In the first year, I posted here everyday with a mix of posts. For the last five months, I've continued to share every Tuesday and Thursday with a bigger focus on the professional side. With an opportunity to write about the personal side on another blog platform beginning June 24, this blog will now focus on the professional side. I will post here every Friday, and hope you will check out my dating blog every Monday and Thursday: http://www.chicagonow.com/hitz-mrs/ You can also see my sports business articles on MigalaReport.com each week.
I just started reading the book Ice to Eskimos and at the start of chapter 6 the author identifies ground rule #6 “create big...
I met Ryan Leaf in August when he was in Norman to speak to the Sooner Football team. He was in the final writing stages of his first book, “596 Switch: The Improbable Journey from the Palouse to Pasadena” so I was thrilled that he shared some insight into how he was writing his story since I had just started putting together three years of research in hopes of writing a story of my own.
I started reading his book on my way back to Chicago two weeks ago and have been taking away even more insight on how to tell a story. The whole story, not just the parts that make you look good. There’s something refreshing about the truth, which is what he puts in this book.
I remember watching as Washington State made its way to the Rose Bowl. I was working at Northwestern at the time so it reminded me of NU’s similar run two years earlier. But this story isn’t the same. And what you get out of reading Ryan’s story won’t be the same for everyone either.
The 596 Switch is the play The Cougs would’ve run if they had two more seconds to run one last play in the Rose Bowl. We can all find a time in our lives when we ask this same question Ryan (and all Cougar fans did) that day, “what might have been?”
I was on a career advice panel at the University of Oklahoma in January and one of the students asked, “What is your biggest regret?” I thought back to what I realized during that conversation with Ryan in August and told this group that everything I’ve done through the years is what got me here today. There are things that could’ve been done differently, but I wouldn’t have learned from them and then gone on to make better decisions. More confident decisions.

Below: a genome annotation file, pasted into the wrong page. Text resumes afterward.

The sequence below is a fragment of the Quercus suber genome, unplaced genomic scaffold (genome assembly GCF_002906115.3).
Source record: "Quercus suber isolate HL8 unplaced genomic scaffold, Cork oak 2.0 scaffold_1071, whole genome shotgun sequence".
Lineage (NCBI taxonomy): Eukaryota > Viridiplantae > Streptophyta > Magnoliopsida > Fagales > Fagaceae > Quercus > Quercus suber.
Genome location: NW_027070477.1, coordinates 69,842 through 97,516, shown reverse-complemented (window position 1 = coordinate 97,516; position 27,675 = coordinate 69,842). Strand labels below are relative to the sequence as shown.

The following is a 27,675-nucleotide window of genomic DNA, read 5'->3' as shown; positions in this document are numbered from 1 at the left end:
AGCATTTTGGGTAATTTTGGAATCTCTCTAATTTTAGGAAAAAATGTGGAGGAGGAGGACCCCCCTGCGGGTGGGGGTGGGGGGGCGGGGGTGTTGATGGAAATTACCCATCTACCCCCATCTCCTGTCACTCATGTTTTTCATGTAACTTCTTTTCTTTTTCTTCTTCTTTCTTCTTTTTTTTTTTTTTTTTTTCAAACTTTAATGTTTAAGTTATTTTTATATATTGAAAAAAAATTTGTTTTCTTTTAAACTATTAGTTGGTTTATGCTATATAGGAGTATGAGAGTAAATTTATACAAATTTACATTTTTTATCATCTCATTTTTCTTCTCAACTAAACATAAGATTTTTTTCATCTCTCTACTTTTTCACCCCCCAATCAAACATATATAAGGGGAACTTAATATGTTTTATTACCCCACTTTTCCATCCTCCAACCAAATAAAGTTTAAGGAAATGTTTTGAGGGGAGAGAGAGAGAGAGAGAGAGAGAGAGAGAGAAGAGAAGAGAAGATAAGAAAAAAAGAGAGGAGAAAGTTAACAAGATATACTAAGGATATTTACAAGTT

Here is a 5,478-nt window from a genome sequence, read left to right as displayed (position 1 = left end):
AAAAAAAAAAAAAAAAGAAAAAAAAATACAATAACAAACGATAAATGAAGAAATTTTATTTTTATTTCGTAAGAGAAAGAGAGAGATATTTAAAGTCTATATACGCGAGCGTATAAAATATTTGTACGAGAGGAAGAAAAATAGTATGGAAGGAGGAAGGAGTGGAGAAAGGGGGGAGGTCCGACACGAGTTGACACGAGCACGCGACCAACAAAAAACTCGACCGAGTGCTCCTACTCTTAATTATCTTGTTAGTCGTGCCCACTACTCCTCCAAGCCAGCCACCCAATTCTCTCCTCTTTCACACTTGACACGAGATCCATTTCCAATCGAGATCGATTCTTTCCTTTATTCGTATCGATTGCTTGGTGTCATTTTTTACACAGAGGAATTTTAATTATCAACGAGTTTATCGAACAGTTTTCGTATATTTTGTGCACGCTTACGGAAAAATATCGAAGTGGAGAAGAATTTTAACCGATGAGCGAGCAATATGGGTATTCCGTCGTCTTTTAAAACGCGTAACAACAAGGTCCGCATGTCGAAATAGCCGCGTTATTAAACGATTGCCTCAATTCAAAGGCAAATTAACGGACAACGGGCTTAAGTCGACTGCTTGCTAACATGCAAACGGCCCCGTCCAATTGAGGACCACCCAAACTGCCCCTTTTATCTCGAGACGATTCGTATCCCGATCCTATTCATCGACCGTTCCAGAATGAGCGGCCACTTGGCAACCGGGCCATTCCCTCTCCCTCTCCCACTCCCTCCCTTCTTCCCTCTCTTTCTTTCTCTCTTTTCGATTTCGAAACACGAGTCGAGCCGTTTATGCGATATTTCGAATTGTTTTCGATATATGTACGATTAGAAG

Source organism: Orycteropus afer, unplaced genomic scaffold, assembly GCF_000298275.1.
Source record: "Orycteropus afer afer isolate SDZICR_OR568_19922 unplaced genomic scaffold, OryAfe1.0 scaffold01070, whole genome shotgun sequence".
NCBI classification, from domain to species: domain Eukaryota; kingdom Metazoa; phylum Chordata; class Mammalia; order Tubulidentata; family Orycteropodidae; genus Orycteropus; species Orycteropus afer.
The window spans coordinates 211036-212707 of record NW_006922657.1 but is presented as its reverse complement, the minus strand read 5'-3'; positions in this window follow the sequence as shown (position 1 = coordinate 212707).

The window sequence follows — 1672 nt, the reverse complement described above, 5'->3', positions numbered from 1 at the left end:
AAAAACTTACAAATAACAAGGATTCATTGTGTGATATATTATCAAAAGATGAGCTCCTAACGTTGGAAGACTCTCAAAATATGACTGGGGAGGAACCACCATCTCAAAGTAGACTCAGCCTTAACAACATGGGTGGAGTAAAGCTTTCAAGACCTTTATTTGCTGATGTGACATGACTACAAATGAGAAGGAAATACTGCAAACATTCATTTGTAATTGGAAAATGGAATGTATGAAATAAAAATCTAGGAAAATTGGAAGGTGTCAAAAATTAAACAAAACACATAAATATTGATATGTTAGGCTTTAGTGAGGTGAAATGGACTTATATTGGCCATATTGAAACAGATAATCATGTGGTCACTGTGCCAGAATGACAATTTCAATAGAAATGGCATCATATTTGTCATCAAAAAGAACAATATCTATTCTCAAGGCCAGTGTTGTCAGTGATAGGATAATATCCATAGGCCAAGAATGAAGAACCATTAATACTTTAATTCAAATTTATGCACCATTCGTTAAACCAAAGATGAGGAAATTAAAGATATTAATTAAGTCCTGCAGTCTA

I’ve always been the goodie-goodie so I haven’t done anything that I’m ashamed of, but my “596 Switch” is what might have been if I had the confidence to try out again for the high school soccer team. I got cut when I tried out my freshman year and didn’t have the confidence to try out again the next year. Instead of practicing and getting better, I gave up.
If I had focused on athletics, I wouldn’t have spent so much time writing. I wouldn’t have gotten a job at the local newspaper when I was home on breaks from college. I actually got this job after I lost out on a journalism scholarship I had applied for through the newspaper. Instead of giving up this time, I took a second chance and asked them for a job.
I wouldn’t have had the experience to get the job at Northwestern when I graduated if I hadn’t worked at the newspaper. Without NU, I don’t know who I would be today so being cut from the soccer team turns out to be a good thing. It not only put me on the writing path, but it also taught me (years later) that just because one person doesn’t think I’m good enough doesn’t mean I can’t get better. It taught me to try again. I don’t have a game clock like Ryan did determining my next move.
Looking back, it’s weird remembering how timid I was growing up. I’m appreciative of everyone who helped me gain confidence through the years and those who continue to remind me. I think this is where my passion for helping young professionals comes from. I don’t want them to miss opportunities because of one person or one situation. How you deal with rejection, and even praise, can affect the person you become.
One single moment can change everything, which isn’t always a bad thing. What’s your 596 Switch?